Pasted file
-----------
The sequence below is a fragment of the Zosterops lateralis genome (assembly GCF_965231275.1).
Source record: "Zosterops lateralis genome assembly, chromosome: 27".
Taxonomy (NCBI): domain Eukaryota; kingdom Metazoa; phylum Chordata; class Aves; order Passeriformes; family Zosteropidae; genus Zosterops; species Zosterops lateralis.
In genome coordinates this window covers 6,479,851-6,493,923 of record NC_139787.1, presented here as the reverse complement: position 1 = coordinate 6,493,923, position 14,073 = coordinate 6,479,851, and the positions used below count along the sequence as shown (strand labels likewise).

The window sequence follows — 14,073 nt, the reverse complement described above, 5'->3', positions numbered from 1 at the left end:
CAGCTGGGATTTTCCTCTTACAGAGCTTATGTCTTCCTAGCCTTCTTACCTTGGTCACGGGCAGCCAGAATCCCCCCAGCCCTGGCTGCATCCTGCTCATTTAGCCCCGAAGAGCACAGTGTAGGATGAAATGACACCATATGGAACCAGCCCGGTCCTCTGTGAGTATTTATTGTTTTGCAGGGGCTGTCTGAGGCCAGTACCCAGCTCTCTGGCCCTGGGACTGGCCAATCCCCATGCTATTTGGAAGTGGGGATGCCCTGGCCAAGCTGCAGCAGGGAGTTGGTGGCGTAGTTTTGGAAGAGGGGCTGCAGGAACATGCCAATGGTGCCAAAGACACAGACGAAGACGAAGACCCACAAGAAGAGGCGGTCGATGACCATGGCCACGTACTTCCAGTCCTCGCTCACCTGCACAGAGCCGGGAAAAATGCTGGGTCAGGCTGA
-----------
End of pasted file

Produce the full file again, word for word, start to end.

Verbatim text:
The sequence below is a fragment of the Zosterops lateralis genome (assembly GCF_965231275.1).
Source record: "Zosterops lateralis genome assembly, chromosome: 27".
Taxonomy (NCBI): domain Eukaryota; kingdom Metazoa; phylum Chordata; class Aves; order Passeriformes; family Zosteropidae; genus Zosterops; species Zosterops lateralis.
In genome coordinates this window covers 6,479,851-6,493,923 of record NC_139787.1, presented here as the reverse complement: position 1 = coordinate 6,493,923, position 14,073 = coordinate 6,479,851, and the positions used below count along the sequence as shown (strand labels likewise).

The window sequence follows — 14,073 nt, the reverse complement described above, 5'->3', positions numbered from 1 at the left end:
CAGCTGGGATTTTCCTCTTACAGAGCTTATGTCTTCCTAGCCTTCTTACCTTGGTCACGGGCAGCCAGAATCCCCCCAGCCCTGGCTGCATCCTGCTCATTTAGCCCCGAAGAGCACAGTGTAGGATGAAATGACACCATATGGAACCAGCCCGGTCCTCTGTGAGTATTTATTGTTTTGCAGGGGCTGTCTGAGGCCAGTACCCAGCTCTCTGGCCCTGGGACTGGCCAATCCCCATGCTATTTGGAAGTGGGGATGCCCTGGCCAAGCTGCAGCAGGGAGTTGGTGGCGTAGTTTTGGAAGAGGGGCTGCAGGAACATGCCAATGGTGCCAAAGACACAGACGAAGACGAAGACCCACAAGAAGAGGCGGTCGATGACCATGGCCACGTACTTCCAGTCCTCGCTCACCTGCACAGAGCCGGGAAAAATGCTGGGTCAGGCTGA